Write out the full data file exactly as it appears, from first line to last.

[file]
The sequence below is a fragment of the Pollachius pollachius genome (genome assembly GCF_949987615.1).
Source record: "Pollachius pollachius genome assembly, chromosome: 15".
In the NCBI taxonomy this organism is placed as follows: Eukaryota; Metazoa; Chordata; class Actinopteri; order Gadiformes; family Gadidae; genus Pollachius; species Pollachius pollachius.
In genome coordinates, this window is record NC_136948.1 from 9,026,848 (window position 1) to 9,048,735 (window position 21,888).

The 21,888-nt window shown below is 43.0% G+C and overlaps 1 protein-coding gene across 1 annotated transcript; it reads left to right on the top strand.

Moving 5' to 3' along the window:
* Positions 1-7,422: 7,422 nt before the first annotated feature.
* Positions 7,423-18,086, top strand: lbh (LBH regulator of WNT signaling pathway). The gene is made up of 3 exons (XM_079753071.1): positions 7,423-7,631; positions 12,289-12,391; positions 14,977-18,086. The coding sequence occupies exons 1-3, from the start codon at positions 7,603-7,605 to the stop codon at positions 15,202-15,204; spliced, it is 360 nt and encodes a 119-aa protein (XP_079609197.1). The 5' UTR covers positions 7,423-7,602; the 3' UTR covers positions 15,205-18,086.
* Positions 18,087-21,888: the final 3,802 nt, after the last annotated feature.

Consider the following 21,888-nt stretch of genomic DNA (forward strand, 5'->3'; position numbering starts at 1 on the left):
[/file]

The sequence below is a fragment of the Pollachius pollachius genome (genome assembly GCF_949987615.1).
Source record: "Pollachius pollachius genome assembly, chromosome: 15".
In the NCBI taxonomy this organism is placed as follows: Eukaryota; Metazoa; Chordata; class Actinopteri; order Gadiformes; family Gadidae; genus Pollachius; species Pollachius pollachius.
In genome coordinates, this window is record NC_136948.1 from 9,026,848 (window position 1) to 9,048,735 (window position 21,888).

The 21,888-nt window shown below is 43.0% G+C and overlaps 1 protein-coding gene across 1 annotated transcript; it reads left to right on the top strand.

Moving 5' to 3' along the window:
* Positions 1-7,422: 7,422 nt before the first annotated feature.
* Positions 7,423-18,086, top strand: lbh (LBH regulator of WNT signaling pathway). The gene is made up of 3 exons (XM_079753071.1): positions 7,423-7,631; positions 12,289-12,391; positions 14,977-18,086. The coding sequence occupies exons 1-3, from the start codon at positions 7,603-7,605 to the stop codon at positions 15,202-15,204; spliced, it is 360 nt and encodes a 119-aa protein (XP_079609197.1). The 5' UTR covers positions 7,423-7,602; the 3' UTR covers positions 15,205-18,086.
* Positions 18,087-21,888: the final 3,802 nt, after the last annotated feature.

Consider the following 21,888-nt stretch of genomic DNA (forward strand, 5'->3'; position numbering starts at 1 on the left):